Note to Self — A funny, engaging, highly relatable show about technology and our personal lives, from WNYC’s Manoush Zomorodi. Formerly known as New Tech City.
On Being — Krista Tippett’s trademark deep interviews with thinkers, artists, and scientists who can help shed light on spirituality and “the big questions of meaning.”
On the Media — Can’t-miss weekly show from WNYC rounding up the latest hijinx on the part of the mainstream press or the people they’re trying to cover.
Out on the Wire — A companion podcast to Jessica Abel’s new book Out on the Wire, a graphic documentary/how-to book for storytellers of all stripes. I’m learning a ton from this show and from the accompanying working group on Google+.
Planet Money — Born from the financial crisis of 2008, Planet Money is still the best podcast on business, economics, fiscal policy, and the wacky human behavior driven by money.
Radio Diaries — A non-narrated show, expertly carved together from audio diaries recorded by regular people. I suggest starting with the episode on prison guards.
Radiolab — The epitome of the highly produced, sonically sophisticated storytelling show, with an emphasis on science.
Reply All — A fun show from Gimlet about the bizarre situations people get into with help from the Internet.
Serial — Now in its second season, this is the show that introduced tens of millions of people to the podcasting phenomenon. It stretches a single non-fiction story over a whole season; this time around it’s about Bowe Bergdahl, the soldier who went AWOL in Afghanistan.
Signal — A great podcast about the precarious business of biotech and drug development, from Xconomy alum Luke Timmerman and CNBC reporter Meg Tirrell.
StartUp — Season 1 of this show chronicled the launch of Gimlet Media, the podcasting company started by This American Life alum Alex Blumberg. Season 2 is about a different startup. Both seasons offer compelling insights into the travails of startup founders.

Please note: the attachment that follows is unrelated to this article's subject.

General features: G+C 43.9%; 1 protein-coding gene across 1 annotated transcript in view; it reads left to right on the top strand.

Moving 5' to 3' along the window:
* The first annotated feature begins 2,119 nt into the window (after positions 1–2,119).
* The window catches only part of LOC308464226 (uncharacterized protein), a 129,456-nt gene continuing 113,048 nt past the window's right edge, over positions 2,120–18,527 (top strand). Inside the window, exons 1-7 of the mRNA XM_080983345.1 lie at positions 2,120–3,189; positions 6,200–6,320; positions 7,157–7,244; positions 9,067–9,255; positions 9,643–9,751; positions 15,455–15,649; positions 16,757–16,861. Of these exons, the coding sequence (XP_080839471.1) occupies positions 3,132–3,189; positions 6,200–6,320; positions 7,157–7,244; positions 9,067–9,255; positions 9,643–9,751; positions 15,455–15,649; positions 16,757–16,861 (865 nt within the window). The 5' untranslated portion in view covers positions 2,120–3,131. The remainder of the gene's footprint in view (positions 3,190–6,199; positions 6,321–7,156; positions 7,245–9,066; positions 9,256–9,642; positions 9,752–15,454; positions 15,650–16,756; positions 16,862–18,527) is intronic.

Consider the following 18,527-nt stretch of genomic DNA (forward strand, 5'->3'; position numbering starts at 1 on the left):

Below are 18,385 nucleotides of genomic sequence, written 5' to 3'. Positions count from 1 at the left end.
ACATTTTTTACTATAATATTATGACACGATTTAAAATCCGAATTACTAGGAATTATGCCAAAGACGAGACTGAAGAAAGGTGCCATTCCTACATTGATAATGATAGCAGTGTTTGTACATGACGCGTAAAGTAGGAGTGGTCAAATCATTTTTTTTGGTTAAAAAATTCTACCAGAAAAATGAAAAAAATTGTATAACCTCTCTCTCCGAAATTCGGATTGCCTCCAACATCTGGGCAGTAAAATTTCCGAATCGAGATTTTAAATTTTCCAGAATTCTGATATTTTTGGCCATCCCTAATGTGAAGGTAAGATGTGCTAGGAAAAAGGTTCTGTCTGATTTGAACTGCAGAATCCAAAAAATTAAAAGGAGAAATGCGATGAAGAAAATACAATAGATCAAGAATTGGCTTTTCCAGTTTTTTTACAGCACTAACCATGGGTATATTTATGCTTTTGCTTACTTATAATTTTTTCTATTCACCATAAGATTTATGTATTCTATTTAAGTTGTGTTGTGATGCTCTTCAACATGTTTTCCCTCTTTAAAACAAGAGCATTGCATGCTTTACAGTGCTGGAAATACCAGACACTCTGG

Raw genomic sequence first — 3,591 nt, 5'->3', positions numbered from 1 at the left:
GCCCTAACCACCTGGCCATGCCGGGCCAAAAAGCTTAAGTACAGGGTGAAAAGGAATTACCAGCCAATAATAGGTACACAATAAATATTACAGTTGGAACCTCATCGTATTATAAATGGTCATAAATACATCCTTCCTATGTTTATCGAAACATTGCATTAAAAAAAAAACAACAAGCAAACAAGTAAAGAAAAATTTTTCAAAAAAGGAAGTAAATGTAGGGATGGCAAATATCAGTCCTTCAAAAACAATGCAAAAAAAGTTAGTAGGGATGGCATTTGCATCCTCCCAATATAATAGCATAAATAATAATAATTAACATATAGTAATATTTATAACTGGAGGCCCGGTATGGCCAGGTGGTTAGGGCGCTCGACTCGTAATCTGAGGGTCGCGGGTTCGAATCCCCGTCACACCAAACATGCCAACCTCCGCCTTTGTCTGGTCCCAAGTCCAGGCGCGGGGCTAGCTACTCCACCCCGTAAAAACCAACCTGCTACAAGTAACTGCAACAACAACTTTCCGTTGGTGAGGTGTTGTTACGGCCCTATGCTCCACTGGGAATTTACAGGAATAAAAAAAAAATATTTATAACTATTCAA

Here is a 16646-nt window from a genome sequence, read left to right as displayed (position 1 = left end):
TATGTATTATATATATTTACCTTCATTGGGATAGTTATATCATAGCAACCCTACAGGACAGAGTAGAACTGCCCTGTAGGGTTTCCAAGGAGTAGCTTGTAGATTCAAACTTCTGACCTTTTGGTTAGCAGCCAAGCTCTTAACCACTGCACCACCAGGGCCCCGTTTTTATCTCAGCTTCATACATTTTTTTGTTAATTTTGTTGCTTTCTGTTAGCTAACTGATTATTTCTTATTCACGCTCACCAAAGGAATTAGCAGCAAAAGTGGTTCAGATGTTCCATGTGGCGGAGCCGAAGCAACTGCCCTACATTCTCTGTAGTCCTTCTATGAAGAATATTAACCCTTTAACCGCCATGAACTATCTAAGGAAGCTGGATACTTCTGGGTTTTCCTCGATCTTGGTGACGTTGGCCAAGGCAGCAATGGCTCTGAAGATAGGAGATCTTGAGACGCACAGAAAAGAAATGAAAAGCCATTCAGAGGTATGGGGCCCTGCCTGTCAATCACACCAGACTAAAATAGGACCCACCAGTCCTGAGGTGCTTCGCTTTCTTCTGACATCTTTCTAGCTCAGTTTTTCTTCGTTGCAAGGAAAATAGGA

The Story Collider — In the style of The Moth Radio Hour, this podcast collects true stories told live on stage, except that they’re all about science.
Song Exploder — An ingenious Radiotopia show in which host Hrishikesh Hirway persuades musicians to explain how they wrote, recorded, and assembled their songs. Guests have included Bjork, Wilco, and the Magnetic Fields.
Studio 360 — The podcast version of the erudite WNYC show on culture and the arts, hosted by writer Kurt Andersen, the co-founder and editor-in-chief of Spy magazine.
Talking Machines — An independent podcast about machine learning. While it’s aimed at an audience of specialists, this is a good example of a show that uses interviews to convey the excitement of a important (but niche) subject.
This American Life — No explanation necessary. In the world of nonfiction audio storytelling, this is the show that started it all.
Transistor — A STEM (science, technology, engineering, and math) series from PRX, focusing on stories from and about women scientists, produced mainly by new and emerging audio creators.
The Truth — Under the tagline “movies for your ears,” The Truth offers highly produced, 10- to 20-minute fiction stories.
Us & Them — I’ve been listening to this insightful show from West Virginia Public Radio partly because it’s edited by my friend and colleague Ibby Caputo. It’s about cultural divides and how we can bridge them.
Welcome to Night Vale — Hard to describe. Think Twin Peaks meets The X-Files meets A Prairie Home Companion.
Of course, there are hundreds of other shows to choose from. You can probably tell that I have a preference for highly produced podcasts that focus on non-fiction and narrative storytelling, with a bias toward shows about culture, technology, or science. Talk shows and comedy shows don’t usually float my boat.
Obviously, a few of the shows above are produced primarily for terrestrial NPR stations and distributed later as podcasts. On top of the podcasts above, I’ve just subscribed to Science Vs, Surprisingly Awesome, Lore, Scene on Radio from the Center for Documentary Studies, and Reveal from the Center for Investigative Reporting, but haven’t had time to listen yet.
How do I have time to track all of these shows, you might ask? Mainly, I listen when I’m on my daily run and when I’m walking to and from work. That adds up to a couple of hours a day of listening time. And I don’t keep up with all of these podcasts religiously—for some shows, there are quite a few unplayed episodes waiting for me. I confess I’m getting to the point where I feel like for every new show I add to my queue, I should probably delete one of the older ones where my interest has waned.
Next on my to-do list, I’m going to go to iTunes and leave ratings for all of these shows. Other than listening and contributing financially, that’s the single most important thing listeners can do to help the boom in great, story-driven, creator-led podcasts continue.